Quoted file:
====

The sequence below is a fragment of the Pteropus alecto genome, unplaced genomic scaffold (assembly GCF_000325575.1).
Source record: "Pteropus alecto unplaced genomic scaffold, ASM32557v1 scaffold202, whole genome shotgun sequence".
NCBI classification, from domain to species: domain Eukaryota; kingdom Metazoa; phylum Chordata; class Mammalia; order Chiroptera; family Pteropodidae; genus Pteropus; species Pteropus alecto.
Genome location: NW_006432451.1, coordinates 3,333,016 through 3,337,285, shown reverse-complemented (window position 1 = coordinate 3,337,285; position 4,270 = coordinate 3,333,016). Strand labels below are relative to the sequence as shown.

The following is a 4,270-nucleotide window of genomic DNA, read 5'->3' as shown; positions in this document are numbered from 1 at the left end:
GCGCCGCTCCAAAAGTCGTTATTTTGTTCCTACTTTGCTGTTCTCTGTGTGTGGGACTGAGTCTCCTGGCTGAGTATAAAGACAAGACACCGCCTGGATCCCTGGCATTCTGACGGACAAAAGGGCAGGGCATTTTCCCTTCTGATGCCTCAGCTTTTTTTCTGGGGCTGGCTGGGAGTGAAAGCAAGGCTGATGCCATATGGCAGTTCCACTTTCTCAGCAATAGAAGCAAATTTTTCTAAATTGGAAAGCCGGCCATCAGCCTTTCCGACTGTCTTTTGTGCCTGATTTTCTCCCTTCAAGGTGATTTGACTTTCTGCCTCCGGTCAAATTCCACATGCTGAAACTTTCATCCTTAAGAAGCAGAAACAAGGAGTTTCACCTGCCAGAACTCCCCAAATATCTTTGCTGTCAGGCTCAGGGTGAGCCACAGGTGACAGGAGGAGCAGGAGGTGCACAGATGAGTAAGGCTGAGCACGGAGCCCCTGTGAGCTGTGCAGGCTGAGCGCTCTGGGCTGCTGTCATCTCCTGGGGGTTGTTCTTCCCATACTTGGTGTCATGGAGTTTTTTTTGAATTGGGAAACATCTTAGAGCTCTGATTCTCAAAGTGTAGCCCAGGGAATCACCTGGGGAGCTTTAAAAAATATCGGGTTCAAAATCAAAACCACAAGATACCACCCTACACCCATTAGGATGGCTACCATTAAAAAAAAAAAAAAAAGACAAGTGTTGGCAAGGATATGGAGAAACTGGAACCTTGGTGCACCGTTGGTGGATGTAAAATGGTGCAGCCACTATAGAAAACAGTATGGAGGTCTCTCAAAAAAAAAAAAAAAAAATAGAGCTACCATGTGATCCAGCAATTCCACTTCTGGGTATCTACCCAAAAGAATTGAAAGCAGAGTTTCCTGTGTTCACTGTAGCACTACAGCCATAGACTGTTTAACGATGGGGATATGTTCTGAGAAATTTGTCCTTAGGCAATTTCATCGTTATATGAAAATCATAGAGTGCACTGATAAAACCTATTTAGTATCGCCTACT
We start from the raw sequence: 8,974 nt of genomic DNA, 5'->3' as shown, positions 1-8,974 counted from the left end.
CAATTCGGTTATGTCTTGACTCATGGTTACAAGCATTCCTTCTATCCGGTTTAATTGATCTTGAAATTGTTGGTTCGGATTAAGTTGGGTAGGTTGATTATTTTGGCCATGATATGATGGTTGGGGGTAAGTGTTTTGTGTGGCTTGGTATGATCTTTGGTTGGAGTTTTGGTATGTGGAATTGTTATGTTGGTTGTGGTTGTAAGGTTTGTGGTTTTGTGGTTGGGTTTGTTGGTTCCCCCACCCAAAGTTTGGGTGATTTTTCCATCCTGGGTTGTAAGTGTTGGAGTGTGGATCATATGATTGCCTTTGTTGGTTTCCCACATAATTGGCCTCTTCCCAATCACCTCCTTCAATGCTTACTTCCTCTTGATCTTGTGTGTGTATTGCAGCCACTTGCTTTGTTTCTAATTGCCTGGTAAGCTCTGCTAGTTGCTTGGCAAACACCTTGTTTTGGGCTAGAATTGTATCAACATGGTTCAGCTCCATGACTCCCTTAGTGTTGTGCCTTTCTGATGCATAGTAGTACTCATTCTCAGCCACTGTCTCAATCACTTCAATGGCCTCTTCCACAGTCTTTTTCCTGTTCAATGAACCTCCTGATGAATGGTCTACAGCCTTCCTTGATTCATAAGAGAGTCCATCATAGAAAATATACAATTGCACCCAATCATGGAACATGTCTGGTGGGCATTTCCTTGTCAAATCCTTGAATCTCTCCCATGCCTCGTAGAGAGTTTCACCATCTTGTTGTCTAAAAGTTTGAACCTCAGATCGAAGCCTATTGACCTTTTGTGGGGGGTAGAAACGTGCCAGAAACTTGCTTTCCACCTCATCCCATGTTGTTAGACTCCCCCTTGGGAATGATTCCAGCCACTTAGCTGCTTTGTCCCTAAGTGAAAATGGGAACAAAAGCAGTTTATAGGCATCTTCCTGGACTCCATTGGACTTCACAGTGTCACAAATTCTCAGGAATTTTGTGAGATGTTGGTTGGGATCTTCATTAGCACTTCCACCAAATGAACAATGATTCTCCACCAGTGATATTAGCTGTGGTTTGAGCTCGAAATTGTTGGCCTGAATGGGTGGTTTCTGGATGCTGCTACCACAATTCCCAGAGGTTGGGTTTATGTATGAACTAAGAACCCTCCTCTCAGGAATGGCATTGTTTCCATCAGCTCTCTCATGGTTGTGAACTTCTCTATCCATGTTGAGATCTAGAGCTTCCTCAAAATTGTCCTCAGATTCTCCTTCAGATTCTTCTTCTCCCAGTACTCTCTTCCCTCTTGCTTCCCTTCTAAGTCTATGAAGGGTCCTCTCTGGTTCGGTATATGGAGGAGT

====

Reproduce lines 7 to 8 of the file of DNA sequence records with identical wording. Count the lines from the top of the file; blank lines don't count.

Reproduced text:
We start from the raw sequence: 8,974 nt of genomic DNA, 5'->3' as shown, positions 1-8,974 counted from the left end.
CAATTCGGTTATGTCTTGACTCATGGTTACAAGCATTCCTTCTATCCGGTTTAATTGATCTTGAAATTGTTGGTTCGGATTAAGTTGGGTAGGTTGATTATTTTGGCCATGATATGATGGTTGGGGGTAAGTGTTTTGTGTGGCTTGGTATGATCTTTGGTTGGAGTTTTGGTATGTGGAATTGTTATGTTGGTTGTGGTTGTAAGGTTTGTGGTTTTGTGGTTGGGTTTGTTGGTTCCCCCACCCAAAGTTTGGGTGATTTTTCCATCCTGGGTTGTAAGTGTTGGAGTGTGGATCATATGATTGCCTTTGTTGGTTTCCCACATAATTGGCCTCTTCCCAATCACCTCCTTCAATGCTTACTTCCTCTTGATCTTGTGTGTGTATTGCAGCCACTTGCTTTGTTTCTAATTGCCTGGTAAGCTCTGCTAGTTGCTTGGCAAACACCTTGTTTTGGGCTAGAATTGTATCAACATGGTTCAGCTCCATGACTCCCTTAGTGTTGTGCCTTTCTGATGCATAGTAGTACTCATTCTCAGCCACTGTCTCAATCACTTCAATGGCCTCTTCCACAGTCTTTTTCCTGTTCAATGAACCTCCTGATGAATGGTCTACAGCCTTCCTTGATTCATAAGAGAGTCCATCATAGAAAATATACAATTGCACCCAATCATGGAACATGTCTGGTGGGCATTTCCTTGTCAAATCCTTGAATCTCTCCCATGCCTCGTAGAGAGTTTCACCATCTTGTTGTCTAAAAGTTTGAACCTCAGATCGAAGCCTATTGACCTTTTGTGGGGGGTAGAAACGTGCCAGAAACTTGCTTTCCACCTCATCCCATGTTGTTAGACTCCCCCTTGGGAATGATTCCAGCCACTTAGCTGCTTTGTCCCTAAGTGAAAATGGGAACAAAAGCAGTTTATAGGCATCTTCCTGGACTCCATTGGACTTCACAGTGTCACAAATTCTCAGGAATTTTGTGAGATGTTGGTTGGGATCTTCATTAGCACTTCCACCAAATGAACAATGATTCTCCACCAGTGATATTAGCTGTGGTTTGAGCTCGAAATTGTTGGCCTGAATGGGTGGTTTCTGGATGCTGCTACCACAATTCCCAGAGGTTGGGTTTATGTATGAACTAAGAACCCTCCTCTCAGGAATGGCATTGTTTCCATCAGCTCTCTCATGGTTGTGAACTTCTCTATCCATGTTGAGATCTAGAGCTTCCTCAAAATTGTCCTCAGATTCTCCTTCAGATTCTTCTTCTCCCAGTACTCTCTTCCCTCTTGCTTCCCTTCTAAGTCTATGAAGGGTCCTCTCTGGTTCGGTATATGGAGGAGT